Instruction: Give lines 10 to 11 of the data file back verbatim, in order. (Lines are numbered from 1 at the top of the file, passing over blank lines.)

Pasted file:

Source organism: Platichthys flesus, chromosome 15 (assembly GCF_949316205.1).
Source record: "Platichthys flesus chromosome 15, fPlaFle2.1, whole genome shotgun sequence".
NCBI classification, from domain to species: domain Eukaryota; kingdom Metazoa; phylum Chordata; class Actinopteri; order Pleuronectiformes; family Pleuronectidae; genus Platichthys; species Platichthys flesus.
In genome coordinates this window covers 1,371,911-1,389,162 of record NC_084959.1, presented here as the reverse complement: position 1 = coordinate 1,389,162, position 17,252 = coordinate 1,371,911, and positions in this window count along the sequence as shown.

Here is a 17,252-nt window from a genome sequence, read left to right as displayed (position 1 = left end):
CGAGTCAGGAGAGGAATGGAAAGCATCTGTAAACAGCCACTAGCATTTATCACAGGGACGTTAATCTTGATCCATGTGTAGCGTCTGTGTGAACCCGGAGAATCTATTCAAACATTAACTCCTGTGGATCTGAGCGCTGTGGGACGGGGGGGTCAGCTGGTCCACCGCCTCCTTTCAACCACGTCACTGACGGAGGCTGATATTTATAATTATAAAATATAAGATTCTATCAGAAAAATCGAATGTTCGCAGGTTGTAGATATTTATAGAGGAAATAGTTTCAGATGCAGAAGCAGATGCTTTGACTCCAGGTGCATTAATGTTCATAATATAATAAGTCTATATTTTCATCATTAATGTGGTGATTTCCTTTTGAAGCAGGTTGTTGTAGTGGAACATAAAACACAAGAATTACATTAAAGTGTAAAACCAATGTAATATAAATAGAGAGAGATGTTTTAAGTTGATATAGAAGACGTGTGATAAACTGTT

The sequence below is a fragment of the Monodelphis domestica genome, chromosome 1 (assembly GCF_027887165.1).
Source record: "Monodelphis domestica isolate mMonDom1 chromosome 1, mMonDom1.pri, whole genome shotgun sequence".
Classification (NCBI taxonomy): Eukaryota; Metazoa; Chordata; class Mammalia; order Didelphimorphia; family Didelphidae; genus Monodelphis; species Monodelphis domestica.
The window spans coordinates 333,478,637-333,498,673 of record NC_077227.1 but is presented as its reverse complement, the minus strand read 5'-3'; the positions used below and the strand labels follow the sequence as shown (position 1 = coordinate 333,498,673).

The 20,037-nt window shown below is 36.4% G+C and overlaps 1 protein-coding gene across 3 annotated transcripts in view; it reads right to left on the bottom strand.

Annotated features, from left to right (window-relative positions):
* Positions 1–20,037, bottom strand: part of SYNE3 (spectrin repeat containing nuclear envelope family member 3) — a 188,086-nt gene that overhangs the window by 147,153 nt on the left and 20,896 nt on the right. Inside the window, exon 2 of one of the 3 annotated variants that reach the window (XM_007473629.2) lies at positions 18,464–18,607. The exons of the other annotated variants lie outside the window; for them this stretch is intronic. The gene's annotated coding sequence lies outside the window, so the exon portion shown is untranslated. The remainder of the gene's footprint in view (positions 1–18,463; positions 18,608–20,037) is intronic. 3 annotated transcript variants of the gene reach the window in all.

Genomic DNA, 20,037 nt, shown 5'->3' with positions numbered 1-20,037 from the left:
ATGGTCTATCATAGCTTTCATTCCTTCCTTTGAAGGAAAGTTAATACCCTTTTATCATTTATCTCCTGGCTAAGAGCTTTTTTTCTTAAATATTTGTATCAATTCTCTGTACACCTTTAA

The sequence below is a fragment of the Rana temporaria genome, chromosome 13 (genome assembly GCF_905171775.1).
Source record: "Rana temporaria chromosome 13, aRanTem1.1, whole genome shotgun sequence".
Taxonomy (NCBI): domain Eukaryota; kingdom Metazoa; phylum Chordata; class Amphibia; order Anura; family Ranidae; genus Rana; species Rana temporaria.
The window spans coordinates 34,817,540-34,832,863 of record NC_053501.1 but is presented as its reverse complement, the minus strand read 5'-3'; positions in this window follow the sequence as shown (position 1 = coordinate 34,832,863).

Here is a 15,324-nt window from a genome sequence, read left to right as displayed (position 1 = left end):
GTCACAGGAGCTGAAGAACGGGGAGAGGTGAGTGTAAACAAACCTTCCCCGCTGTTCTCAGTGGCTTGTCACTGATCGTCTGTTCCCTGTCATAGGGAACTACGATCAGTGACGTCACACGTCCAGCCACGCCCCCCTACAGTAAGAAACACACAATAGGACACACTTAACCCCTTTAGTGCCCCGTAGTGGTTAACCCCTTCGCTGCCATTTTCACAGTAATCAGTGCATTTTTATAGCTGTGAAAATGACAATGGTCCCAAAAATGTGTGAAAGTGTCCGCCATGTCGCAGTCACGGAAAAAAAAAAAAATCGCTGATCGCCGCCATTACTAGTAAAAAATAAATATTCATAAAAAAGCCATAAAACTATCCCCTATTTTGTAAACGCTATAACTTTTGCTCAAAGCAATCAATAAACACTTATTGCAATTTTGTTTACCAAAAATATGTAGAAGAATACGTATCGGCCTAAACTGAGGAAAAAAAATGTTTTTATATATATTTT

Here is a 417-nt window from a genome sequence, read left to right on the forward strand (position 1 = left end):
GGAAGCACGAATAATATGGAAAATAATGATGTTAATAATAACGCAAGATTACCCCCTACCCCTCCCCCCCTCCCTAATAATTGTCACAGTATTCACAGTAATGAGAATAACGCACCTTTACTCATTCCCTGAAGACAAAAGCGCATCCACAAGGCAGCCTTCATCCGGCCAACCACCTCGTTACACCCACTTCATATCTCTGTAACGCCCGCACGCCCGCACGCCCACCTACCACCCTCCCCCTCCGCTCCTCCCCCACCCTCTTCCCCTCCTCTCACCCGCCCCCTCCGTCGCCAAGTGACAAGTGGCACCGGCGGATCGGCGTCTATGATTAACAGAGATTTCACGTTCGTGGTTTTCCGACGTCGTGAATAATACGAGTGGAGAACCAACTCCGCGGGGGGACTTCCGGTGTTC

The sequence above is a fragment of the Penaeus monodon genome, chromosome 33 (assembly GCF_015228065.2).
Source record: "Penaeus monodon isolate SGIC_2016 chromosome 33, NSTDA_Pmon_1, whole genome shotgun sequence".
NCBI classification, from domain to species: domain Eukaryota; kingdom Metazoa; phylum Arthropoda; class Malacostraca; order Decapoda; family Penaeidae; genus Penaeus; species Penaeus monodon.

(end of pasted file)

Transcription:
The window spans coordinates 333,478,637-333,498,673 of record NC_077227.1 but is presented as its reverse complement, the minus strand read 5'-3'; the positions used below and the strand labels follow the sequence as shown (position 1 = coordinate 333,498,673).

The 20,037-nt window shown below is 36.4% G+C and overlaps 1 protein-coding gene across 3 annotated transcripts in view; it reads right to left on the bottom strand.